Steve Martin examines the similarities between risk management and value engineering, and assesses how the two disciplines might work together in the real world with a view to enhancing security regimes for today’s organisations.
Upon an initial glance, risk management and value engineering may seem like two disciplines so different that they must surely contradict each other, not least because one may increase costs in the interests of efficiency while the other could seek to decrease them. As a result, it’s fair to suggest that these disciplines cannot co-exist in helping a business to function more effectively.
Actually, that’s not the case. If correctly applied, both risk management and value engineering can help a business to run more efficiently and, if brought to bear on the commissioning of security technology, may help ensure the host concern selects the appropriate solutions for meeting its defined needs.
How so, then? Well, that depends on how value engineering is actually applied in the real world. If applied in its purest form, it will complement the discipline of risk management and help end users make informed choices when it comes to the selection of specific security systems.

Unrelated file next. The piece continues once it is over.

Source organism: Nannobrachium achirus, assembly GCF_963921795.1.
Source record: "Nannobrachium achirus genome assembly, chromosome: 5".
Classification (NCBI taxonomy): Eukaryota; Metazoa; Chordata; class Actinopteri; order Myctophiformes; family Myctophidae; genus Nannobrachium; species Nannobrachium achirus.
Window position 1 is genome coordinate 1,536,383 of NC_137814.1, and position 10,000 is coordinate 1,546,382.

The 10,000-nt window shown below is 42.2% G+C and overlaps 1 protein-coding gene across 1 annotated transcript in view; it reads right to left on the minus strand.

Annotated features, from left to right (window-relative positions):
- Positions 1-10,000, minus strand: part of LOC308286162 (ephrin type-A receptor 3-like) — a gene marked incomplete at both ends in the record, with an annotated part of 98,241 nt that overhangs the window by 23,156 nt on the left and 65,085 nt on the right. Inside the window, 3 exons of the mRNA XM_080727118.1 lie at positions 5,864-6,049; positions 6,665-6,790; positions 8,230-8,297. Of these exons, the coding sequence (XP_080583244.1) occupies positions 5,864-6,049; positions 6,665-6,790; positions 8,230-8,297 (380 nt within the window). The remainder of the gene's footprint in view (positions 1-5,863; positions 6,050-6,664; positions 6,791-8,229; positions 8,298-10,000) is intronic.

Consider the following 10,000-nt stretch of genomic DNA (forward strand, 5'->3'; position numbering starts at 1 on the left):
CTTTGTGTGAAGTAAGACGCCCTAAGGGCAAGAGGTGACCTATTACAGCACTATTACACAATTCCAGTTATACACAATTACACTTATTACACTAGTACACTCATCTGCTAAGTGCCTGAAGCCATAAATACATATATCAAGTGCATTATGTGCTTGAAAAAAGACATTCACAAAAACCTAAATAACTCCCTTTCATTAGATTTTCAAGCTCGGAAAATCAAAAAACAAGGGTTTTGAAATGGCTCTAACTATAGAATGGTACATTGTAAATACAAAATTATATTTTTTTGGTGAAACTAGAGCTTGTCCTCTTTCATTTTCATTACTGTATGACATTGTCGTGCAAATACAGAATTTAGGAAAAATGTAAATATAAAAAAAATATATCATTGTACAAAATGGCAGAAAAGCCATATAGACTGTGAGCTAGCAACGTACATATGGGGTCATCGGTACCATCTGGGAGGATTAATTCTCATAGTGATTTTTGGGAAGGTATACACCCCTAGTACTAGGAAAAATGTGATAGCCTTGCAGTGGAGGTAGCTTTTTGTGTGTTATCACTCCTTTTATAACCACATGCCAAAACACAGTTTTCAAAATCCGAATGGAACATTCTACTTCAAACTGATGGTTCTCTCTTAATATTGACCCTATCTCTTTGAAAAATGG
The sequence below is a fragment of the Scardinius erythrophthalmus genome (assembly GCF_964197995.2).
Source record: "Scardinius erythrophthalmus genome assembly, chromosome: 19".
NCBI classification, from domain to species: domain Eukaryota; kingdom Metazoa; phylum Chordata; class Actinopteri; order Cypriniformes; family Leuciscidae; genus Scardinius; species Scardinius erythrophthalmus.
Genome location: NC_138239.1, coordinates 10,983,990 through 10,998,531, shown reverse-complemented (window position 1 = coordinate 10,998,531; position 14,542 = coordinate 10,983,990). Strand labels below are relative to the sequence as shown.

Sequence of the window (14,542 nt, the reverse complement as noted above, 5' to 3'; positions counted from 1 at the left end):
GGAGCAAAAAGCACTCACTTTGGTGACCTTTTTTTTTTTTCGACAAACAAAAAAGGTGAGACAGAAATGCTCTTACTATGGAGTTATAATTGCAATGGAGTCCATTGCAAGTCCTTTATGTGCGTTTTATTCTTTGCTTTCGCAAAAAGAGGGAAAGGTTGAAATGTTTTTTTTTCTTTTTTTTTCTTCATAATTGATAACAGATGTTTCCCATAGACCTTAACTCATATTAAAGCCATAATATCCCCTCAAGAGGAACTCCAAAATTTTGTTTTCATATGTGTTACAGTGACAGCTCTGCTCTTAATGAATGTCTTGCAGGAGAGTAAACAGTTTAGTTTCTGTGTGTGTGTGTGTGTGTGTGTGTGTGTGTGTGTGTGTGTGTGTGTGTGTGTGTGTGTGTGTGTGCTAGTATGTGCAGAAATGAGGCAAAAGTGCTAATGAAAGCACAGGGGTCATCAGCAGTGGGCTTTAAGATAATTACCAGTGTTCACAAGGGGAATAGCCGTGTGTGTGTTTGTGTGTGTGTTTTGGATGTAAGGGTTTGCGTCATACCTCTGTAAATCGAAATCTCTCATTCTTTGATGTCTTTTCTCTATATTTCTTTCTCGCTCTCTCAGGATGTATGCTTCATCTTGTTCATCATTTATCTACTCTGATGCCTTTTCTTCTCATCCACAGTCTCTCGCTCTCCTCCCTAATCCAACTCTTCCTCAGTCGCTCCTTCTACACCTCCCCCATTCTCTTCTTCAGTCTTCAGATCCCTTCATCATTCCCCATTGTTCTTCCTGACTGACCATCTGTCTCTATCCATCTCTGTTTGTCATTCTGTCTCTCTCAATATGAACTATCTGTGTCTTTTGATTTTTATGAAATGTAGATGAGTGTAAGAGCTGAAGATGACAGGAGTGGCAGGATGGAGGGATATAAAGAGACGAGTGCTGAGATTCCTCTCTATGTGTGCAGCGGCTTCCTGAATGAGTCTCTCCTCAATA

However, the problem starts when the discipline of value engineering is either diluted or warped by a desire to cut costs.
In its purest form, value engineering is employed to solve problems and identify and eliminate unwanted costs while always maintaining function and quality. The major issue when it comes to construction and construction projects, though, is that it’s more commonly used to cut costs. This is symptomatic of the construction market, where margins are low, tenders competitive and projects veer towards running over budget (not to mention close to the delivery timescales).
This is at odds with the true idea of value engineering which places an equal emphasis on function and cost. The crucial question it asks is whether the most cost-effective solution will deliver the project’s objectives. While cutting back on initial costs may deliver savings, when it comes to security such an approach will often have longer term consequences for the business, its bottom line and, in some cases, its reputation in the wider world.